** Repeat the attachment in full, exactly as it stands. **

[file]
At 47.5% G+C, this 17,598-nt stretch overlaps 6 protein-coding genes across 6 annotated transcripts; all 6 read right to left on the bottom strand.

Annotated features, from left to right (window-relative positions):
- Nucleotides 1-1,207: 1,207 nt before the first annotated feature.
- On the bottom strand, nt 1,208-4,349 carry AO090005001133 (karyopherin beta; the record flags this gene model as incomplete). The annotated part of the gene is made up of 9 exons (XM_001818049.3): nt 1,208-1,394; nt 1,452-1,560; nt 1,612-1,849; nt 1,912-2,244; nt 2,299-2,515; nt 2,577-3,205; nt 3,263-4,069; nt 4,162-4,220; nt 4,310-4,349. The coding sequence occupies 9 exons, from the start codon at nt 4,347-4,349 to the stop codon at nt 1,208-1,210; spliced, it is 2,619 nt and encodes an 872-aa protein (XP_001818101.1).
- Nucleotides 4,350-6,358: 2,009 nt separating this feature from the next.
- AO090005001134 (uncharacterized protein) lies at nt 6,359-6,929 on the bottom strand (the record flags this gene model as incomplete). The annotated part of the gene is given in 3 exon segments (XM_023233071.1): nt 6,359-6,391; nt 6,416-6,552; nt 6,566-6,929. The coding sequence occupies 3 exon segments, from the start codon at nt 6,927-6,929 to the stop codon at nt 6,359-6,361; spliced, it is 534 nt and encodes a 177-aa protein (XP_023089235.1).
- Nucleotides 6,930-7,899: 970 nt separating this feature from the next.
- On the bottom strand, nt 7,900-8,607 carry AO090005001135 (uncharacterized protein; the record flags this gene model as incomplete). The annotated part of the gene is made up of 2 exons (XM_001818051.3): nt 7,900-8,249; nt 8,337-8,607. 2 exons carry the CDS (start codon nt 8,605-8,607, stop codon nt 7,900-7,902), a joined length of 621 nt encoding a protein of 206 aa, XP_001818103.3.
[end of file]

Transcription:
At 47.5% G+C, this 17,598-nt stretch overlaps 6 protein-coding genes across 6 annotated transcripts; all 6 read right to left on the bottom strand.

Annotated features, from left to right (window-relative positions):
- Nucleotides 1-1,207: 1,207 nt before the first annotated feature.
- On the bottom strand, nt 1,208-4,349 carry AO090005001133 (karyopherin beta; the record flags this gene model as incomplete). The annotated part of the gene is made up of 9 exons (XM_001818049.3): nt 1,208-1,394; nt 1,452-1,560; nt 1,612-1,849; nt 1,912-2,244; nt 2,299-2,515; nt 2,577-3,205; nt 3,263-4,069; nt 4,162-4,220; nt 4,310-4,349. The coding sequence occupies 9 exons, from the start codon at nt 4,347-4,349 to the stop codon at nt 1,208-1,210; spliced, it is 2,619 nt and encodes an 872-aa protein (XP_001818101.1).
- Nucleotides 4,350-6,358: 2,009 nt separating this feature from the next.
- AO090005001134 (uncharacterized protein) lies at nt 6,359-6,929 on the bottom strand (the record flags this gene model as incomplete). The annotated part of the gene is given in 3 exon segments (XM_023233071.1): nt 6,359-6,391; nt 6,416-6,552; nt 6,566-6,929. The coding sequence occupies 3 exon segments, from the start codon at nt 6,927-6,929 to the stop codon at nt 6,359-6,361; spliced, it is 534 nt and encodes a 177-aa protein (XP_023089235.1).
- Nucleotides 6,930-7,899: 970 nt separating this feature from the next.
- On the bottom strand, nt 7,900-8,607 carry AO090005001135 (uncharacterized protein; the record flags this gene model as incomplete). The annotated part of the gene is made up of 2 exons (XM_001818051.3): nt 7,900-8,249; nt 8,337-8,607. 2 exons carry the CDS (start codon nt 8,605-8,607, stop codon nt 7,900-7,902), a joined length of 621 nt encoding a protein of 206 aa, XP_001818103.3.